Lesser Egyptian jerboa, desert jerboa
A small jumping mouse-like rodent with very large hind legs and a long tail. It spends the day in a burrow in the desert and comes out at night in search of seeds and plants.
2-3 years (5-6 in captivity).
4-20cm long, with a tail 7-30cm long.
A small mouse-like rodent with very long (2-10cm long) hind feet, which it uses for hopping, and a long bare tail to balance it. Large black eyes and rounded ears. Coat reddish brown with grey underfur and a paler belly.
North East Nigeria, South West Mauritania to Morocco and Egypt, Sudan and Somalia, Arabia to South West Iran.
Seeds and green plants.
Jerboas live in burrows in sandy areas, feeding at night on seeds, some vegetation and insects which they find by smell. Their hind feet are very large, and the bones are fused for extra strength. They also have hairs on the undersides of their feet to act as 'snowshoes' in the sand. They are able to leap 1m from a standing position and 1.5-3m forwards when at high speed. In hard times, some species hibernate in the winter or in the dry season.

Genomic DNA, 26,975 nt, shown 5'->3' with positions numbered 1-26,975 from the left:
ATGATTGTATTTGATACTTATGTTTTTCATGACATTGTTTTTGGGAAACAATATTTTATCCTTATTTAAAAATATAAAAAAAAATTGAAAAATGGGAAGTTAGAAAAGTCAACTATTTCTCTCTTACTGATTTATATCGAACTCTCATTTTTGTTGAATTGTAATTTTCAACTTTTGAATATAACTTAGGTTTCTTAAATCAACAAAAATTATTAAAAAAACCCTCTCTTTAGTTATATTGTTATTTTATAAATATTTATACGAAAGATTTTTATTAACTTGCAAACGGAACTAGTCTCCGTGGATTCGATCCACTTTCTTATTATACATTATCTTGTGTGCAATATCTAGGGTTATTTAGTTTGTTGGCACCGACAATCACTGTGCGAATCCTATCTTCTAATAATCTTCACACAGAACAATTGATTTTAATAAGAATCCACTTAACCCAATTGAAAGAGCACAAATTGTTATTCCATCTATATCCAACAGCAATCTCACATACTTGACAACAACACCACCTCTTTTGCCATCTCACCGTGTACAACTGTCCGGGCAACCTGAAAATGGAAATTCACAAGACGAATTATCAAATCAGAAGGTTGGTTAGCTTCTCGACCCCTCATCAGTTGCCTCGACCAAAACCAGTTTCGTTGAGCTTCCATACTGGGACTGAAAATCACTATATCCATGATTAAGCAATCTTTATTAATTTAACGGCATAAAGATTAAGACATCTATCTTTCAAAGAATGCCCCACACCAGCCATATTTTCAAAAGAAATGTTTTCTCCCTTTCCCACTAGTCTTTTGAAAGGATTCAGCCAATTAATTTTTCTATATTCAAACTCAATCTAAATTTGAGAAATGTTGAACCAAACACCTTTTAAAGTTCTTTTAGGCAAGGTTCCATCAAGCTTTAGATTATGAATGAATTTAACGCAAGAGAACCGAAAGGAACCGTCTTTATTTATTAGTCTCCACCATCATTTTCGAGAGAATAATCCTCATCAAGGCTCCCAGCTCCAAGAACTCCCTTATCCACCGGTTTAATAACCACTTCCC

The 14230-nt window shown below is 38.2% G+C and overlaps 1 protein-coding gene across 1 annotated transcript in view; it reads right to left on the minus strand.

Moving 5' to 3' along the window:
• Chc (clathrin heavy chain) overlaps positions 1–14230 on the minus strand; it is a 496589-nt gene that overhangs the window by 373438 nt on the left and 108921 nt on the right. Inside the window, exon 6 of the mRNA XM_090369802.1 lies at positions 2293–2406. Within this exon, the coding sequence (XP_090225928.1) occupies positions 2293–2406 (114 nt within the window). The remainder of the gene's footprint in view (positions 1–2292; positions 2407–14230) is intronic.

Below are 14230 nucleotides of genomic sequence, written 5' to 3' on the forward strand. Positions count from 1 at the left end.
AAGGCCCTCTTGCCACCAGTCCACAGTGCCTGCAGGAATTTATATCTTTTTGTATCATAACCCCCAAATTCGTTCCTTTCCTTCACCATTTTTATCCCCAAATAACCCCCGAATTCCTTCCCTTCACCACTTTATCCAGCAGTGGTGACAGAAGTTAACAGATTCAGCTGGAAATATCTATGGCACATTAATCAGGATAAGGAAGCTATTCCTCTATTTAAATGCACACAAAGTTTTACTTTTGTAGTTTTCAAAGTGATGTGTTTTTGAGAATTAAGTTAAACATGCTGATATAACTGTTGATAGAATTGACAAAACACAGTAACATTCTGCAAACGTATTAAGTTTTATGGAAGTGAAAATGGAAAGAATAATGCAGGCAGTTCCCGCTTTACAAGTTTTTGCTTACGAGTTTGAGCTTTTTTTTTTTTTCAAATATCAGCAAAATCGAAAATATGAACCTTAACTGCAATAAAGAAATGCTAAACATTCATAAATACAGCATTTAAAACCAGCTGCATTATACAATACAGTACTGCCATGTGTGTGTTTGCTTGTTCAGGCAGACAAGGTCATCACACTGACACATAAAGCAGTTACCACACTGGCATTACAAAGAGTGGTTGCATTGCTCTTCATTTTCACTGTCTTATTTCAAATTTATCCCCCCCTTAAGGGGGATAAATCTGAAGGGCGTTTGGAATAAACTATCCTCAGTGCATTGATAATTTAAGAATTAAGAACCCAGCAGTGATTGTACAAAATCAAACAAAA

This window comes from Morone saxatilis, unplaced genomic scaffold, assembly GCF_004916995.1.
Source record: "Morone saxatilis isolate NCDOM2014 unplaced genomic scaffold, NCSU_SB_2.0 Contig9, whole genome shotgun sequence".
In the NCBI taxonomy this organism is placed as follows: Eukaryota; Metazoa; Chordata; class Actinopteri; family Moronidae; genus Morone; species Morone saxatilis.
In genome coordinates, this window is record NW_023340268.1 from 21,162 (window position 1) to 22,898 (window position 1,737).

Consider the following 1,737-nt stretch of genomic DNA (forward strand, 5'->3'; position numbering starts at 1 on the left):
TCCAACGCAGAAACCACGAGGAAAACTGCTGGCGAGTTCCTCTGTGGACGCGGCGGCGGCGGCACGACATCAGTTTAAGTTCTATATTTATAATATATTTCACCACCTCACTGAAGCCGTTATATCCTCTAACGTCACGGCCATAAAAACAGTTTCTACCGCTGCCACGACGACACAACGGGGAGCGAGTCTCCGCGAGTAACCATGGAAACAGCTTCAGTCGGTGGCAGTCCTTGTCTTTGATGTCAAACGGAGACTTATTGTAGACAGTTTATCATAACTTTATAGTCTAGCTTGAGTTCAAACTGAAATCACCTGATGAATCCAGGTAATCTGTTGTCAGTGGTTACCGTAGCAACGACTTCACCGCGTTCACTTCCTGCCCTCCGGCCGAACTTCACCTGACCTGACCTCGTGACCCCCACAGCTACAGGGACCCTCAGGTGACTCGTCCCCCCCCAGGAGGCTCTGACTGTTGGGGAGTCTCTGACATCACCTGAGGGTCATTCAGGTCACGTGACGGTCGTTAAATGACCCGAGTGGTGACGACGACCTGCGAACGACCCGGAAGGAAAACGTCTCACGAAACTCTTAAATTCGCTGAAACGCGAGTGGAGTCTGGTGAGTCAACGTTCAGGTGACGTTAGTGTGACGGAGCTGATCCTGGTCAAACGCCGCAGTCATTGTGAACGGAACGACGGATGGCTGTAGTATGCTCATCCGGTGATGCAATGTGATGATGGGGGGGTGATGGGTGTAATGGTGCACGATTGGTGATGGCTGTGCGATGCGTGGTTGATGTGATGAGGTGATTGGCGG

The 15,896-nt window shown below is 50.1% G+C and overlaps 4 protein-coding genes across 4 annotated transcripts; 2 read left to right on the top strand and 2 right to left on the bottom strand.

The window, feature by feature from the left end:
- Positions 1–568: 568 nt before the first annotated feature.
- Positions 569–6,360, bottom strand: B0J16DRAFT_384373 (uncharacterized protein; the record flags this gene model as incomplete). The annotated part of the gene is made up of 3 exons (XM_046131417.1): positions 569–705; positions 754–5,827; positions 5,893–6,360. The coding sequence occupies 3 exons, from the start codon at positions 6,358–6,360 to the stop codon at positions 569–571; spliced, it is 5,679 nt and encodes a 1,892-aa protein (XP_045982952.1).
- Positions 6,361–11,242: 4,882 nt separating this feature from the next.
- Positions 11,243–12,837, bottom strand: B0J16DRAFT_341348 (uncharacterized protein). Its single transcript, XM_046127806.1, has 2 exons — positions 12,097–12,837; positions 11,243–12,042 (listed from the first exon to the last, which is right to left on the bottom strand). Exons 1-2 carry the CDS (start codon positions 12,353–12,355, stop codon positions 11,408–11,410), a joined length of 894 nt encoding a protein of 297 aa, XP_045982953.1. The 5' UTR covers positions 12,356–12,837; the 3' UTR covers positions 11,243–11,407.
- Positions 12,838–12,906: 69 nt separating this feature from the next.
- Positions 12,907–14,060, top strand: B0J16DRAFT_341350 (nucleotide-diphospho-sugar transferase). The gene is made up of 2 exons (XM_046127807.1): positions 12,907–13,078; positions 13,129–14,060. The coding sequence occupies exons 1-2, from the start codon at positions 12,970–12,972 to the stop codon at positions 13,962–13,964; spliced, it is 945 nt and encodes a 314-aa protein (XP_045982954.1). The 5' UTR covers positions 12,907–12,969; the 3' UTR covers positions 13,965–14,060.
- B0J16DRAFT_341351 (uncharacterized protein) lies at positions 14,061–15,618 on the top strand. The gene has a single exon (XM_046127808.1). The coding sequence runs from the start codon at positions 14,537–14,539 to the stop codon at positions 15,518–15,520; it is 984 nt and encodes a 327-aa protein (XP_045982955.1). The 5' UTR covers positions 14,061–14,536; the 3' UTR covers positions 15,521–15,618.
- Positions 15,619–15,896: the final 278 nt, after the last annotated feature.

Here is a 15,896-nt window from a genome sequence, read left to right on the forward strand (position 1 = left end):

Breeding takes place whenever conditions are good, and at least two litters per year are produced. Gestation is 23 days and 1-6 young are born in a nest burrow. Their eyes open after 5 weeks, and at 6 weeks they start to eat solid food. They become independent at 8-10 weeks.
Rodents date back to the Palaeocene, when they were already quite recognisable. Jerboas, specialised jumping animals, appeared in the Oligocene as the first dry plains opened up.